Why Being a #twinmama Has Allowed Me to Excel in My Career (and as an entrepreneur)

By Scarlet

“You’ve got to jump off cliffs all the time and build your wings on the way down.”

-       Annie Dillard

 Last day of marathon training, 2016.

Last day of marathon training, 2016.

Greetings from startup land! Here at Coeo we are deep in our first MVP (Minimum Viable Product) test, which we more accurately call our RAT – Riskiest Assumption Test. (If you want to learn more about RATs… the kind you don’t need an exterminator for… check out this article. )

Things at Coeo are exciting, wild, scary, fun and scary. Ha! A few weeks into our RAT we are fiddling with contents, messaging, interface and everything else you can think of. Now that we finally have (a bit of) a product to offer, my stress levels have been heightened. Our work is more visible, measureable and dynamic. And me and my ambitious-self want to drive awesome metrics and move faster. I find myself worrying… is this gonna work? Do I have the grit? Do we have the resources and capabilities to get it done? But then I remember… I’m a twin mom. And that’s my superpower. We’re gonna get this s**t done.

So in a society where there’s a tendency to focus on why us moms can’t “have it all” (and I agree with that statement – but so far I haven’t met any single human who can have it all) I wanted to take a moment to reflect on why that moment seven years ago when my OB divulged the news that there were “two in there” was the best news for this working mama. 

The powerful lessons I’ve learned being a twin mama fall into a few buckets, here’s an overview:

1.     Just jump, then ride the waves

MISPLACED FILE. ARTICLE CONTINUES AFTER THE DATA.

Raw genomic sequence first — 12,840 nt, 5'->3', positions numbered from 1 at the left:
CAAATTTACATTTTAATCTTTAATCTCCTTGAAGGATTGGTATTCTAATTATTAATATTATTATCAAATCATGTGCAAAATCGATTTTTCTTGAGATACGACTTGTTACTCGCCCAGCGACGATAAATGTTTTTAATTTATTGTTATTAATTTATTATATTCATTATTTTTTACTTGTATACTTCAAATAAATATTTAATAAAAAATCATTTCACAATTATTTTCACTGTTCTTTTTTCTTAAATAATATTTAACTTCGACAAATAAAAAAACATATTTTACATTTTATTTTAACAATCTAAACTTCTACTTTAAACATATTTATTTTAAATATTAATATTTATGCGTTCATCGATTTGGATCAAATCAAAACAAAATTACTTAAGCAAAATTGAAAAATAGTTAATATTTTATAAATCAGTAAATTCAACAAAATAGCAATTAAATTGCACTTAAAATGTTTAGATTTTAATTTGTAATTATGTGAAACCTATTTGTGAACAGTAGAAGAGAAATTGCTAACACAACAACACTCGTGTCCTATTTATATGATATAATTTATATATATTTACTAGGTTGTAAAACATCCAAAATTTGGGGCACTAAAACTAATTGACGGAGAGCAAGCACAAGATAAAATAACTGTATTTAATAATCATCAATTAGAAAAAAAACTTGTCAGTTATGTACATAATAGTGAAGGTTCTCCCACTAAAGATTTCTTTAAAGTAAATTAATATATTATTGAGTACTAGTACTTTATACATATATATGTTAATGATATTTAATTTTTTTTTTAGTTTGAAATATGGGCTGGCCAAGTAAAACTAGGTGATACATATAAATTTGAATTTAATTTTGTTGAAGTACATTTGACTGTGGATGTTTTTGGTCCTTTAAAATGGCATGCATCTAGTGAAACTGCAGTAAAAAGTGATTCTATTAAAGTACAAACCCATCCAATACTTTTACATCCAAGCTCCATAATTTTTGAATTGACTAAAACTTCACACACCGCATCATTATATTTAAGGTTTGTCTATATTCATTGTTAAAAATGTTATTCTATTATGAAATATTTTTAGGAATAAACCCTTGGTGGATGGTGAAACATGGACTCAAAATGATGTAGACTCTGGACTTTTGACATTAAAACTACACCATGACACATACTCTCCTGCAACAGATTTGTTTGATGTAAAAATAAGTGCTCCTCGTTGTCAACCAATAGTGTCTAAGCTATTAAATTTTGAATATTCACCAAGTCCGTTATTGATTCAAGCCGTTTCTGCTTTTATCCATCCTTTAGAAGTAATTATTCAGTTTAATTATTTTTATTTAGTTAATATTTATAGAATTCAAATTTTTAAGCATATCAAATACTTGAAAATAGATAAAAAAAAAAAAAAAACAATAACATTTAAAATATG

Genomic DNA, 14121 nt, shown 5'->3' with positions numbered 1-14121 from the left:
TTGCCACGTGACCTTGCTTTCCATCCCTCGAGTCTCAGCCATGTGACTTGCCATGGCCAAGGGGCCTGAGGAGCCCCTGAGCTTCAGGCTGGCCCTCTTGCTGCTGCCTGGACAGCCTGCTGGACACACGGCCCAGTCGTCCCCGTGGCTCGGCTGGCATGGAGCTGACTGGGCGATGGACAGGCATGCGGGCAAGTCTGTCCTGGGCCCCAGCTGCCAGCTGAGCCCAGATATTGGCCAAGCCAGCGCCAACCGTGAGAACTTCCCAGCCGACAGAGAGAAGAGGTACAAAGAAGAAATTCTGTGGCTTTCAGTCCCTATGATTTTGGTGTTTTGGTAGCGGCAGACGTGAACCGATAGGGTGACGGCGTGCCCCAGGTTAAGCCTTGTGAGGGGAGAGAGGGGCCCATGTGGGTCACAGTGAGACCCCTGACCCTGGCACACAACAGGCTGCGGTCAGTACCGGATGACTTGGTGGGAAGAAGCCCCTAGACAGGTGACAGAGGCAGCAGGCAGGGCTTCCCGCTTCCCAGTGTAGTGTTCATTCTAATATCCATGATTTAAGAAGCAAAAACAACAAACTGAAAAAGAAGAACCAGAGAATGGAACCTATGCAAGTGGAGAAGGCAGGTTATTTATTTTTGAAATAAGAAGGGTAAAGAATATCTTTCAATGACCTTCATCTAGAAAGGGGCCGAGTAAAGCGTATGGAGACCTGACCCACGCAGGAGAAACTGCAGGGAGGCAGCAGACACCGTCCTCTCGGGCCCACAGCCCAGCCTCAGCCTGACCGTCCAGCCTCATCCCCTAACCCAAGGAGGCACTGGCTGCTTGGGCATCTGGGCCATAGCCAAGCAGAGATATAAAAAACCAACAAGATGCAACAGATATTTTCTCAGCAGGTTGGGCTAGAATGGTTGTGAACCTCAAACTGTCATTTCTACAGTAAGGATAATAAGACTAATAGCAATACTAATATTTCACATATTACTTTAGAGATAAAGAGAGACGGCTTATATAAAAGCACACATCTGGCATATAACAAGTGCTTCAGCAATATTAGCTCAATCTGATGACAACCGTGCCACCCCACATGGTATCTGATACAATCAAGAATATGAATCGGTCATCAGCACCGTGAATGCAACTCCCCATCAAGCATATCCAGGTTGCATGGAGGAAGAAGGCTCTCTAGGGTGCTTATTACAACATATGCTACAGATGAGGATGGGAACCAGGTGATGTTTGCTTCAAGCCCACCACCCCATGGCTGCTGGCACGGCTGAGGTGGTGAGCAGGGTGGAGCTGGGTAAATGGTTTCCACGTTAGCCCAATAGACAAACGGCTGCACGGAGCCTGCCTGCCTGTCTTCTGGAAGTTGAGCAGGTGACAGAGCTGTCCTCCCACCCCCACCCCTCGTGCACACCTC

2.     You’ve GOT to lean on others

3.     Do it imperfectly, then improve

 My twin boy running down the hill. His twin sister fell 10 seconds later and we went to the ER.

My twin boy running down the hill. His twin sister fell 10 seconds later and we went to the ER.

Just Jump:

Having twins has been my life’s greatest surprise. When my OB shared the news I was laughing and crying… and nothing in between. I called my husband Sam (yup, I was solo since we decided he would do daycare dropoff and I would get myself to the appointment) and we started to realize… we are never really in control. We never had been and certainly never would be. Sam’s uncle, also a twin parent, shared the most valuable advice that we’ve gotten. He said: “Be like a surfer, just ride the waves.”

So in the seven years since I’ve learned to dance in this space of action and reaction. I have learned to actively make decisions: “Do I take on this new role?” “Do we expand to a new market?” “Is it time to get after this startup stuff full time?” “Is it time to launch?” but also observe, listen and modify once I’ve taken a leap.

As someone who craves control, having twins has made me realize there will always be a surprise and there’s no time to worry. Just decide when to drop in… and enjoy the ride.

For Coeo we decided to take the leap with our first product platform a few weeks ago. While that was an active decision, everything since has been about watching, listening, and riding those waves. 

 Travel has always been part of my job, especially in my mom years.

Travel has always been part of my job, especially in my mom years.

 Our au pairs were such a huge part of our infant and preschool years.

Our au pairs were such a huge part of our infant and preschool years.

You've GOT to Lean on Others